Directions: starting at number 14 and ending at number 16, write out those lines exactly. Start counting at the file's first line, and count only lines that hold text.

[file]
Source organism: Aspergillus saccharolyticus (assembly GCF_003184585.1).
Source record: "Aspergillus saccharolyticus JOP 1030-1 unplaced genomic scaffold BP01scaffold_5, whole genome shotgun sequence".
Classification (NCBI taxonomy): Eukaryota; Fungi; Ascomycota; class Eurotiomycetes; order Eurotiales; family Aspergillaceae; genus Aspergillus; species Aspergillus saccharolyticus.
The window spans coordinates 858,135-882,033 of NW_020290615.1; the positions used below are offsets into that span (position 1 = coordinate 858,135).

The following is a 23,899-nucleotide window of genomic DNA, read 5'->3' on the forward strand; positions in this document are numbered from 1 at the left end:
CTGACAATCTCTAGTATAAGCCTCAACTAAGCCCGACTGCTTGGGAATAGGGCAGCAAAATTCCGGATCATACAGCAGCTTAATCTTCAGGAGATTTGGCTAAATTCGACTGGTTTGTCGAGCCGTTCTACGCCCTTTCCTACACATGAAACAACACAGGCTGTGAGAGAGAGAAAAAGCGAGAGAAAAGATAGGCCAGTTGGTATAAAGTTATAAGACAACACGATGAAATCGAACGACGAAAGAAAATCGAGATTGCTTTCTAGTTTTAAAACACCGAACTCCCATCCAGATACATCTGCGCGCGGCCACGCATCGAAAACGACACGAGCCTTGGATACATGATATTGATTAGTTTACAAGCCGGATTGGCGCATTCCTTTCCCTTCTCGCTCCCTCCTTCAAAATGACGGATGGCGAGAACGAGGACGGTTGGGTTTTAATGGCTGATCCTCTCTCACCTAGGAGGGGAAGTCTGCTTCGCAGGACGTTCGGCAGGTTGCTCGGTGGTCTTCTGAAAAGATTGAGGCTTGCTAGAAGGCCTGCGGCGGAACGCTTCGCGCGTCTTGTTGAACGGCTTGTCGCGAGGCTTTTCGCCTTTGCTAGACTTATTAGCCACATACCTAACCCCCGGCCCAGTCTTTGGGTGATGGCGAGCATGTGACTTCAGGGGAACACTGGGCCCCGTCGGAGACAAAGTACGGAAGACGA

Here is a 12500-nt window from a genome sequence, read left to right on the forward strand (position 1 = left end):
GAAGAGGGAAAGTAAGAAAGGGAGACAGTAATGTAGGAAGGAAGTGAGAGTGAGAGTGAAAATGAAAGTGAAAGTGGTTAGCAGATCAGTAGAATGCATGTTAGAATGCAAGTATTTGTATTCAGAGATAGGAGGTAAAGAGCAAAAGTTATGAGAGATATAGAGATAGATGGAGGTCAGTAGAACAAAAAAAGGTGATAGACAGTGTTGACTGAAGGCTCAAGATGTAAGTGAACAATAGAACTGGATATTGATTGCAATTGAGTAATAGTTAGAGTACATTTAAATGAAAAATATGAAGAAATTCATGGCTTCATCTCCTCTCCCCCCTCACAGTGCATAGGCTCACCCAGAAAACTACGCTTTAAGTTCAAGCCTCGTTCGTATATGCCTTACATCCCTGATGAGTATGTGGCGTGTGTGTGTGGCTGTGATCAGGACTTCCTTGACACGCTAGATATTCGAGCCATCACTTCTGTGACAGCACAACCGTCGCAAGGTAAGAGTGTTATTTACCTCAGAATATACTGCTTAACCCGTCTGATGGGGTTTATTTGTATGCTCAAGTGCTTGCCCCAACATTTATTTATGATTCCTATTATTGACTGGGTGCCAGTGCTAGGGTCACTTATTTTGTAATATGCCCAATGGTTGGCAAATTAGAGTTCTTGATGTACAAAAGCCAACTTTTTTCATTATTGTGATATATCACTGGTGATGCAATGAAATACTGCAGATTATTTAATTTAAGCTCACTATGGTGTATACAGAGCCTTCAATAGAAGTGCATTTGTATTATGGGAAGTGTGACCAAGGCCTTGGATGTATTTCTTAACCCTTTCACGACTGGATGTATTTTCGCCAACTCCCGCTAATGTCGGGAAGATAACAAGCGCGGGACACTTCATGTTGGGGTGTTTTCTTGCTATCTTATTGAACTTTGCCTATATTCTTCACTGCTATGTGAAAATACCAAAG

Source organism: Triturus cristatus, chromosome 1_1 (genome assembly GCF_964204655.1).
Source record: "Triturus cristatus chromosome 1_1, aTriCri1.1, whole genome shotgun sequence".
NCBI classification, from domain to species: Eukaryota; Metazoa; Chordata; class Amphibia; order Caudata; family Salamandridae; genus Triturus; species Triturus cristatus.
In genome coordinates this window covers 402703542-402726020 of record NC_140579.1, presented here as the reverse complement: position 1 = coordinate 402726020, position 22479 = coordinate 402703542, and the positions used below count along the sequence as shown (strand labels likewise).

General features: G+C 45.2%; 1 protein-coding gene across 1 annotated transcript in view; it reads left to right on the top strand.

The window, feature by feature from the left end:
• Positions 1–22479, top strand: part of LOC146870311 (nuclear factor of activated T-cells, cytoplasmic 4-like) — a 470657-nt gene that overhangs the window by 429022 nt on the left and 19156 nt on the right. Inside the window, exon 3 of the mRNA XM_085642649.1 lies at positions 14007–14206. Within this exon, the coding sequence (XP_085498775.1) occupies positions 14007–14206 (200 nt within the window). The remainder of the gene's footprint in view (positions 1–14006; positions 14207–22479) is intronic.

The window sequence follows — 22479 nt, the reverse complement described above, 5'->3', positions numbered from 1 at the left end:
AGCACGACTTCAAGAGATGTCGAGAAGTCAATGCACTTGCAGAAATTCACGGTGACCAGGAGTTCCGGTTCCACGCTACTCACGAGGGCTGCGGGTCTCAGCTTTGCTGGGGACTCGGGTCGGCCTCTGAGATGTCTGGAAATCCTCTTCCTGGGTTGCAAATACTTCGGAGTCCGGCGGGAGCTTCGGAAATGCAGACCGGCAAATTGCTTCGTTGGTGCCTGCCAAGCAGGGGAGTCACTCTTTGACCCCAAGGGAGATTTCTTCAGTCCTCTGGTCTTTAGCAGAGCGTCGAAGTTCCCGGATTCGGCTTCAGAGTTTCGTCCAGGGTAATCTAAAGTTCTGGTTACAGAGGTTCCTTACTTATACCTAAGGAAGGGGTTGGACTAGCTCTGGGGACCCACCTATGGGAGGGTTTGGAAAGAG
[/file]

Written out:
The window, feature by feature from the left end:
• Positions 1–22479, top strand: part of LOC146870311 (nuclear factor of activated T-cells, cytoplasmic 4-like) — a 470657-nt gene that overhangs the window by 429022 nt on the left and 19156 nt on the right. Inside the window, exon 3 of the mRNA XM_085642649.1 lies at positions 14007–14206. Within this exon, the coding sequence (XP_085498775.1) occupies positions 14007–14206 (200 nt within the window). The remainder of the gene's footprint in view (positions 1–14006; positions 14207–22479) is intronic.

The window sequence follows — 22479 nt, the reverse complement described above, 5'->3', positions numbered from 1 at the left end: